With the establishment of the great philosophical schools - first, of the Academy, next of the Lyceum - the philosophers took the place of the sophists as the educators of Greece.
The sophistical movement was then, primarily, an attempt to provide a general or liberal education which should supplement the customary instruction in reading, writing, gymnastic and music. But, as the sophists of the first period chose for their instruments grammar, style, literature and oratory, while those of the second and third developments were professed rhetoricians, sophistry exercised an important influence upon literature.
Finally, the practice of rhetoric and eristic, which presently became prominent in sophistical teaching, had, or at any rate seemed to have, a mischievous effect upon conduct; and the charge of seeking, whether in exposition or in debate, not truth but victory - which charge was impressively urged against the sophists by Plato - grew into an accusation of holding and teaching immoral and unsocial doctrines, and in our own day has been the subject of eager controversy.
After Protagoras the most prominent of the literary sophists was Prodicus of Ceos.
It is plain that Prodicus was an affected pedant; yet his simple conventional morality found favour, and Plato (Rep. 600 C) couples him with Protagoras in his testimony to the popularity of the sophists and their teaching.
At Athens, the centre of the intellectual life of Greece, there was soon to be found a host of sophists; some of them strangers, others citizens; some of them bred under Protagoras and Prodicus, others self-taught.
In the teaching of the sophists of this younger generation two points are observable.
3 18 E) makes Protagoras pointedly refer to sophists who, " when young men have made their escape from the arts, plunge them once more into technical study, and teach them such subjects as arithmetic, astronomy, geometry and music."
That he should do so was only natural, since his position as a teacher of rhetoric was already secure when Protagoras made his first appearance in the character of a sophist; and, as Protagoras, Prodicus and the rest of the sophists of culture offered a comprehensive education, of which oratory formed only a part, whilst Gorgias made no pretence of teaching " civic excellence " (Plato, Meno, 95 C), and found a substitute for philosophy, not in literature generally, but in the professional study of rhetoric alone, it would have been convenient if the distinction between sophistry and rhetoric had been maintained.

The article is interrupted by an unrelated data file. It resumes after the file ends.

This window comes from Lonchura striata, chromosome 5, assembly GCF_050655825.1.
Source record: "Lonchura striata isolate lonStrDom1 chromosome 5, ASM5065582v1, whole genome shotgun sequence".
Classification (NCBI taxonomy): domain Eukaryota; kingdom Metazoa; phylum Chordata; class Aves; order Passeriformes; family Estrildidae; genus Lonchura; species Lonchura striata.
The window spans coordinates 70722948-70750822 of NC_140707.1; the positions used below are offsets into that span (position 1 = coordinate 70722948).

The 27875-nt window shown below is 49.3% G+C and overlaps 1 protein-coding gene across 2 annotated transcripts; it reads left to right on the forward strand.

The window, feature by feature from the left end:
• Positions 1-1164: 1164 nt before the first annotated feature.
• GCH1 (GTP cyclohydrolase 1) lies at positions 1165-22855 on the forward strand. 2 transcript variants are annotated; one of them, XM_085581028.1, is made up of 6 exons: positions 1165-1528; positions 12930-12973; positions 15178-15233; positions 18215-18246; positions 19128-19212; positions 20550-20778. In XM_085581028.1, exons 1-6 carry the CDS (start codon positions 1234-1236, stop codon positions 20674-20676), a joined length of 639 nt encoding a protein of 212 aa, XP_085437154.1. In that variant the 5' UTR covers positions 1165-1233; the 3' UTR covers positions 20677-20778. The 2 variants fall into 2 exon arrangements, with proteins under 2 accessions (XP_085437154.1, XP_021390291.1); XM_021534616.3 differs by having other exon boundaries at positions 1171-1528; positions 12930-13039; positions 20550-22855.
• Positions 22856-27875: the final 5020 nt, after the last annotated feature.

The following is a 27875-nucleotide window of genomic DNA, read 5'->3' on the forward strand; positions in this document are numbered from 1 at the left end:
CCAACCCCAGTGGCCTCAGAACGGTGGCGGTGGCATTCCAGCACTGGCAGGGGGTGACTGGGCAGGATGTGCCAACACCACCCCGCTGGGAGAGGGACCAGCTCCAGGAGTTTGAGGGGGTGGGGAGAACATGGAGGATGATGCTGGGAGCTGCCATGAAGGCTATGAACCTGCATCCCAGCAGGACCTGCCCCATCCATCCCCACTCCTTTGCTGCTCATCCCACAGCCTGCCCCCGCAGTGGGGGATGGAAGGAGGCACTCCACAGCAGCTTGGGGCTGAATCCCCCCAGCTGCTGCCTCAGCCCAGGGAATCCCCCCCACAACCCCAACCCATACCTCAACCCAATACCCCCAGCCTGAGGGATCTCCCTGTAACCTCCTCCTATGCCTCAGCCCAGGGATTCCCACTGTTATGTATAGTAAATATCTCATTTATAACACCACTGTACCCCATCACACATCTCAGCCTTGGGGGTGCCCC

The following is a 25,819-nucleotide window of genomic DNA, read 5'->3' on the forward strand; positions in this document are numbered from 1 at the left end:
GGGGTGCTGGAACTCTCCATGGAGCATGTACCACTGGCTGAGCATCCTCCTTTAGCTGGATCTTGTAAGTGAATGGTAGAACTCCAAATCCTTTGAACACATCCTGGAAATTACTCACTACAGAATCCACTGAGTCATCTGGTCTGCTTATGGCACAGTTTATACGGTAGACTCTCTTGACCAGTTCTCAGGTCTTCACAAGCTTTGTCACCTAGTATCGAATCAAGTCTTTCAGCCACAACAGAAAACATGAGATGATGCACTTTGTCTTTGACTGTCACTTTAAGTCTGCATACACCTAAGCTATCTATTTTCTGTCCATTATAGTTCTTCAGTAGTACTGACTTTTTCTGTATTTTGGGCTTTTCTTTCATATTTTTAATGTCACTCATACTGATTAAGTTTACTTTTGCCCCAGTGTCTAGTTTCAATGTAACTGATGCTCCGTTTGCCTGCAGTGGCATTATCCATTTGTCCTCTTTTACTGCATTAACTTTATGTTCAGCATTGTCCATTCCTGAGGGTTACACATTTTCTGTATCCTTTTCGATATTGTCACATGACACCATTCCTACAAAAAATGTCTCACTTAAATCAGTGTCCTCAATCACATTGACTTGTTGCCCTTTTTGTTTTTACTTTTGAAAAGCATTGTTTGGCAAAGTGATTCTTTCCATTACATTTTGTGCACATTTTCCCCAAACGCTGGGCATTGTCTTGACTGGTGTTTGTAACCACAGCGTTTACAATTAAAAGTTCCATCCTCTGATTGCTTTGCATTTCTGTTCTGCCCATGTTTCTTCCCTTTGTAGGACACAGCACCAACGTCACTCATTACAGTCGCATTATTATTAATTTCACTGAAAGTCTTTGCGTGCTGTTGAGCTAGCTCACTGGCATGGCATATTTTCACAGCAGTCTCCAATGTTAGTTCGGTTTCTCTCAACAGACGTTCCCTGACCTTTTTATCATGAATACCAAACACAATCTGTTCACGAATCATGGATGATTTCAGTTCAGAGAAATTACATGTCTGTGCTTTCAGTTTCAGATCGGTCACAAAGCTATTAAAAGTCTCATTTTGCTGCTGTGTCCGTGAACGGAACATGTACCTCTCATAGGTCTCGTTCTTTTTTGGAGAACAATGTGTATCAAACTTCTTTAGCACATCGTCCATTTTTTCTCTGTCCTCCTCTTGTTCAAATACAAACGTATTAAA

It was only natural then that some of those who professed to prepare young Athenians for public life should give to their teaching a distinctively political direction; and accordingly we find Isocrates recognizing teachers of politics, and discriminating them at once from those earlier sophists who gave popular instruction in the arts and from the contemporary eristics.
To this class, that of the political sophists, may be assigned Lycophron, Alcidamas and Isocrates himself.
For, though that celebrated personage would have liked to be called, not " sophist " but " political philosopher," and tried to fasten the name of " sophist " upon his opponents the Socratics, it is clear from his own statement that he was commonly ranked with the sophists, and that he had no claim, except on the score of superior popularity and success, to be dissociated from the other teachers of political rhetoric. It is true that he was not a political sophist of the vulgar type, that as a theorist he was honest and patriotic, and that, in addition to his fame as a teacher, he had a distinct reputation as a man of letters; but he was a professor of political rhetoric, and, as such, in the phraseology of the day, a sophist.
Indeed, the sophists generally had a special predisposition to error of this sort, not only because sophistry was from the beginning a substitute for the pursuit of truth, but also because the successful professor, travelling from city to city, or settling abroad, could take no part in public affairs, and thus was not at every step reminded of the importance of the " material " element of exposition and reasoning.